Europeans Agree to Meeting With Iran on Nuclear Program
Tuesday, May 17, 2005
The foreign ministers of France, Britain and Germany agreed yesterday to meet with a senior Iranian official next week in an effort to pull Tehran back from threats to resume its nuclear program, diplomats representing all four countries said.
Iranian officials characterized the meeting as a last chance at avoiding crisis and said it will be held May 23 in Brussels. European officials said it probably will take place one day later and might be moved to Paris or Geneva to accommodate travel schedules.
European officials, who agreed to discuss strategy for the meeting on the condition of anonymity, said the European ministers are hoping to persuade Hassan Rouhani, chief of Iran's Supreme National Security Council, to maintain a freeze on the country's nuclear program at least until after presidential elections there scheduled for June 17. Iranian officials have said publicly that they are under pressure ahead of the elections to show positive results from their negotiations with the Europeans, and that if nothing is forthcoming, they will be forced to resume the program.
The Bush administration has said publicly it wants the European negotiations with Iran to succeed, and has backed European offers for Iranian entry into the World Trade Organization. But privately, the administration has been preparing for the possibility of failure since Iran began making threats last week to resume work at a uranium conversion facility.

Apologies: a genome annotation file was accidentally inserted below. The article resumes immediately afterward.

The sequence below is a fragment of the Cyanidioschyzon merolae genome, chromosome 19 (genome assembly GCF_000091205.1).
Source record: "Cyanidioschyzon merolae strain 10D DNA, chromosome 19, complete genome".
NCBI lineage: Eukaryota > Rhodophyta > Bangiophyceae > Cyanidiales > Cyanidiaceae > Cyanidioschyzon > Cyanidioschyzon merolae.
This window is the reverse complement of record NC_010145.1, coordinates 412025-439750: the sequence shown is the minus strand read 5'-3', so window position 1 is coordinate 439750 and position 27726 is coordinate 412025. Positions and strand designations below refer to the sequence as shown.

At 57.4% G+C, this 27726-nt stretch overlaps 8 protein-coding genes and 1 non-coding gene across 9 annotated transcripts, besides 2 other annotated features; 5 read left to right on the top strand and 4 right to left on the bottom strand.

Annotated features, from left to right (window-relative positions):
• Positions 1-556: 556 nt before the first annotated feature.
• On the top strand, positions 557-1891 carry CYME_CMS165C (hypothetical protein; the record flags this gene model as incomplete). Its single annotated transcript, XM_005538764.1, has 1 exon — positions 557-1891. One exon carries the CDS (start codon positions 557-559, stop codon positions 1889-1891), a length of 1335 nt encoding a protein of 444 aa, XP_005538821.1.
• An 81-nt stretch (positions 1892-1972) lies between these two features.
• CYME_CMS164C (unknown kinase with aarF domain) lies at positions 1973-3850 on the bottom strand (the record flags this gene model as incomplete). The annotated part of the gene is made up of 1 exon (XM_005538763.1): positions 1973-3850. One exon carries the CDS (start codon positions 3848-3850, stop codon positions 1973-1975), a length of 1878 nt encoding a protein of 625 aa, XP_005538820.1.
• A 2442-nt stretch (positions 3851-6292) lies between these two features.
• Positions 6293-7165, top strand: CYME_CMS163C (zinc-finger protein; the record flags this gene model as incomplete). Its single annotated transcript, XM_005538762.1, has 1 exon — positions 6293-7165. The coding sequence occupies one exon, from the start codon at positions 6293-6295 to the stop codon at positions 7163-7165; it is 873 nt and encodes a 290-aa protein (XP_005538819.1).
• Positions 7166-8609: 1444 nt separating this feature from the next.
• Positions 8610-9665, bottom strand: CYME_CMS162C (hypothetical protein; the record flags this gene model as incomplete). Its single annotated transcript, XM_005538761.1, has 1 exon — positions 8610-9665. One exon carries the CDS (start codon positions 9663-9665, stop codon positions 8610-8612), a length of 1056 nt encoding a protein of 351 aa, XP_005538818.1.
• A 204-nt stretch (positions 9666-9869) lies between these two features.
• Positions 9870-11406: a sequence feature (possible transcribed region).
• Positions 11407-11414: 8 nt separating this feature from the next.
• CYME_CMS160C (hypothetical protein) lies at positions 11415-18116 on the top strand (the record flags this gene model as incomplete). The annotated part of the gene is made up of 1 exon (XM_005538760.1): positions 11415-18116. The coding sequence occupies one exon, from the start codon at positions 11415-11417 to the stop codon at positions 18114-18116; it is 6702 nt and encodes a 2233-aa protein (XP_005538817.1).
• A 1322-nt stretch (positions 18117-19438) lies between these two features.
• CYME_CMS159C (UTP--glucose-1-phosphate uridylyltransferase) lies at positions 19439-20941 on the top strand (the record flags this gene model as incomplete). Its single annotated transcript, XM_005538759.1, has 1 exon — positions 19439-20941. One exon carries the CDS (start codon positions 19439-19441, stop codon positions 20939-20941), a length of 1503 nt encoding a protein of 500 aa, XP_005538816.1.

If Iran is not dissuaded from resuming the nuclear work, U.S. and European officials said its program will become the subject of discussion inside the U.N. Security Council, which can impose sanctions. Two U.S. officials, who spoke on the condition of anonymity because of the sensitive diplomacy, said Secretary of State Condoleezza Rice plans to discuss the possibility of a Security Council referral when she meets with British Foreign Secretary Jack Straw in Washington today.
State Department spokesman Richard Boucher said yesterday that "we've had discussions about Iran with members of the Security Council." But he would not characterize the level of support the United States would anticipate there. China and Russia have said they want the issue resolved by the International Atomic Energy Agency, which has been investigating Iran's program, not the Security Council. Other Security Council members are leery of making any moves that could be perceived as hostile or that might be used to justify later military action against Iran.
The diplomatic crisis over Iran's nuclear program was sparked by a difficult round of negotiations last month in London between Iranians and Europeans aimed at resolving suspicions about the nuclear program Iran developed in secret over 18 years. Iran says it intended the program for nuclear energy, not weapons, but has allowed IAEA to conduct inspections there for the last two years. Although unanswered questions about the program remain, inspectors have not found proof that Iran is using it as a cover for bomb making. The Bush administration has not accepted those findings.
The negotiations with Europe offered Iran the possibility of lucrative trade deals if it provides guarantees that its program won't be diverted for weapons work.